Before essence and existence: Al-kindi's conception of being

Journal of the History of Philosophy 40 (3):297-312 (2002)
Abstract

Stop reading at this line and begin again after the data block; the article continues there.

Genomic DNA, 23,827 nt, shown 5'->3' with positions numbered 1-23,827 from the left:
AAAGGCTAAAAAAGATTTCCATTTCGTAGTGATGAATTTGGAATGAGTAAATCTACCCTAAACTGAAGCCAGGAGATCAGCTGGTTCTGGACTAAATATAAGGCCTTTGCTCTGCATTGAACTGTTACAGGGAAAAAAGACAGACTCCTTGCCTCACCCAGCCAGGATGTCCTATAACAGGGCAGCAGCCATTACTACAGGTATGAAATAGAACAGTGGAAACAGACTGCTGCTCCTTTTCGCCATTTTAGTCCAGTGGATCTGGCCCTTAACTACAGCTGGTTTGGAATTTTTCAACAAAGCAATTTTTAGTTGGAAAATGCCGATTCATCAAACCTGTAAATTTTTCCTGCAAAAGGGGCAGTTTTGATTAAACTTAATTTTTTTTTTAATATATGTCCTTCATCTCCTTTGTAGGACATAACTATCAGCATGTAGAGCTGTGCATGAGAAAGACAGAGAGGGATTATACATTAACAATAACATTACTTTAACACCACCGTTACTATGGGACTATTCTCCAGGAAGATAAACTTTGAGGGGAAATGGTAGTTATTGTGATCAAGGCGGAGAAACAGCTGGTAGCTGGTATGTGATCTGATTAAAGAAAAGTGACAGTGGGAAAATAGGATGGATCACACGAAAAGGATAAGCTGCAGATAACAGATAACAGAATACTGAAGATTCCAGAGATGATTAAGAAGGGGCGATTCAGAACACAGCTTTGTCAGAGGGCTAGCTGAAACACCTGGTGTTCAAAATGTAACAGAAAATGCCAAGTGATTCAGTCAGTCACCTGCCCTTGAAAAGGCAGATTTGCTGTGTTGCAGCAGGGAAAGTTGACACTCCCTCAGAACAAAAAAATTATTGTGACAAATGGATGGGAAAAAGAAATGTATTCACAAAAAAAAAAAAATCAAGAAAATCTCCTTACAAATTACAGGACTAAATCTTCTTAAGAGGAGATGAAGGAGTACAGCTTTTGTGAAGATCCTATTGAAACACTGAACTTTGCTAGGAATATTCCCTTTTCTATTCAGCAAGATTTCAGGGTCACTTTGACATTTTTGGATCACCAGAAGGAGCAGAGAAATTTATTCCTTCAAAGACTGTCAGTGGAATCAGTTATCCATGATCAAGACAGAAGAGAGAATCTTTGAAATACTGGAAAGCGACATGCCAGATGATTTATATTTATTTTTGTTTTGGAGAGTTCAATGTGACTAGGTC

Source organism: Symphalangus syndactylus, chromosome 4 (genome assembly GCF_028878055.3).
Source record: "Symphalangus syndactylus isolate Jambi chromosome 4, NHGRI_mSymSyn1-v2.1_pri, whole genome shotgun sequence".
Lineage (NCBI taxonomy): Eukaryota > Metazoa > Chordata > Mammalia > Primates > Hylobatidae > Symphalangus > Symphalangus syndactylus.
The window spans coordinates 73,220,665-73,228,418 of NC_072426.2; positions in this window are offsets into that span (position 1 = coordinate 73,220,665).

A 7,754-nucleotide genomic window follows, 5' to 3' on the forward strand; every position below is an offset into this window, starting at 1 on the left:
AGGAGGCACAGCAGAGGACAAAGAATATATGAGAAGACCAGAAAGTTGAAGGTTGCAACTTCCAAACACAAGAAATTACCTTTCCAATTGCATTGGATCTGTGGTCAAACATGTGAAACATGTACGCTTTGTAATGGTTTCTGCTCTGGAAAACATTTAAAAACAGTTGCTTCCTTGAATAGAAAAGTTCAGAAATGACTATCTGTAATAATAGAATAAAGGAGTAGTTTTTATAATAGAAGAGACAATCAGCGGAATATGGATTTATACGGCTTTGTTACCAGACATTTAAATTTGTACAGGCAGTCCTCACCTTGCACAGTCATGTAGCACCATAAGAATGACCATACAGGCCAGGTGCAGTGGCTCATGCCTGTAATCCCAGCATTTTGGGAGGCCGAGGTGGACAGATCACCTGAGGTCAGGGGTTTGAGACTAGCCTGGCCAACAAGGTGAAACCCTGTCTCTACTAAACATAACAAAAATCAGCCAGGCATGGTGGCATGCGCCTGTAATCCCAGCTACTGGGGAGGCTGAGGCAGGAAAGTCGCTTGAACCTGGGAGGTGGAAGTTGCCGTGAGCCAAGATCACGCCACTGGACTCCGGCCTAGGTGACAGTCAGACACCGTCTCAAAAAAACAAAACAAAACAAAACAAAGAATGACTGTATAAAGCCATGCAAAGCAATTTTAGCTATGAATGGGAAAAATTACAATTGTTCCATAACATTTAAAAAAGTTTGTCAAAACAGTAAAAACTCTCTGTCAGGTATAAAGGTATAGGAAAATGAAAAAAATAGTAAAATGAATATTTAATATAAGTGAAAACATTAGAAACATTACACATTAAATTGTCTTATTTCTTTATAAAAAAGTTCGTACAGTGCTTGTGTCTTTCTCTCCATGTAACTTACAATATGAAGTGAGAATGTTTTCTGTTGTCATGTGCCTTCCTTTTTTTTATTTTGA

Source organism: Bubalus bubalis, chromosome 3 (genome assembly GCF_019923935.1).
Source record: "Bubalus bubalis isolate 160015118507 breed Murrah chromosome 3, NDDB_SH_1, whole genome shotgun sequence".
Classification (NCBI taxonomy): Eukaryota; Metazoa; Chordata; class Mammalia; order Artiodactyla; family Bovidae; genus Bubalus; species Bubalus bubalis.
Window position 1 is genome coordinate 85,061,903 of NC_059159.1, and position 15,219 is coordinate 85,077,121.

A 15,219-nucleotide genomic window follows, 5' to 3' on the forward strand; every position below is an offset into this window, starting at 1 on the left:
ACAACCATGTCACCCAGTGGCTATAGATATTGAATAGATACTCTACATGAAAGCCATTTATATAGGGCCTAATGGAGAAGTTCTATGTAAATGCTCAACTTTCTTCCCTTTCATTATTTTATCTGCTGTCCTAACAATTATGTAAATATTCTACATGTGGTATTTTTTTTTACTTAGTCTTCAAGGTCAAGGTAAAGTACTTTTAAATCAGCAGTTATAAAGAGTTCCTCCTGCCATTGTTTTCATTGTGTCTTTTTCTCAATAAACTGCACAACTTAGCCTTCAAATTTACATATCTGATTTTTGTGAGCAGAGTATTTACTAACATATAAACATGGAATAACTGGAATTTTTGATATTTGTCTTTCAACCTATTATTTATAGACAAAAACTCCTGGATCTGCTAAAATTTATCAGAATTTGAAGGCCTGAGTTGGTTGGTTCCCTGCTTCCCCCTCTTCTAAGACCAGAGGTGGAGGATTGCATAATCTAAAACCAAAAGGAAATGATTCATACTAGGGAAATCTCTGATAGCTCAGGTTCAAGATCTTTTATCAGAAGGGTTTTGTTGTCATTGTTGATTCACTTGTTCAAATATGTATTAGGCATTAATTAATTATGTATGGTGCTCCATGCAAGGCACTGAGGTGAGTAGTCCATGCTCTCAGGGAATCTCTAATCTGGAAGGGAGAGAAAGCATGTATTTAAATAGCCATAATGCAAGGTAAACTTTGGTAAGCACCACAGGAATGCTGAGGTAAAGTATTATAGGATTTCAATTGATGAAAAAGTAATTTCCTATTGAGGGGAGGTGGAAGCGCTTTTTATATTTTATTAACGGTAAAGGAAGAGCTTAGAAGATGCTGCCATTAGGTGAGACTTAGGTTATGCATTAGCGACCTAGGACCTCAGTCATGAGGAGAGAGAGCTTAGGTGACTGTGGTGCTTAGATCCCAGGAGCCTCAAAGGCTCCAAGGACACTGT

This paper studies the first metaphysical theory in Arabic philosophy, that of al-Kindi, as found in "On First Philosophy" and other of his works. Placing these works against the background of translations produced in al-Kindi's circle (the "Theology of Aristotle," which is the Arabic version of Plotinus, and the "Liber de Causis," the Arabic version of Proclus' "Elements of Theology"), it argues that al-Kindi has two conceptions of being: "simple" being, which excludes predication and derives from Neoplatonism, and "complex" being, which is based on Aristotle's notion of substance. At the end of the paper the "simple" notion of being is seen to anticipate in some respects Avicenna's distinction between existence and essence
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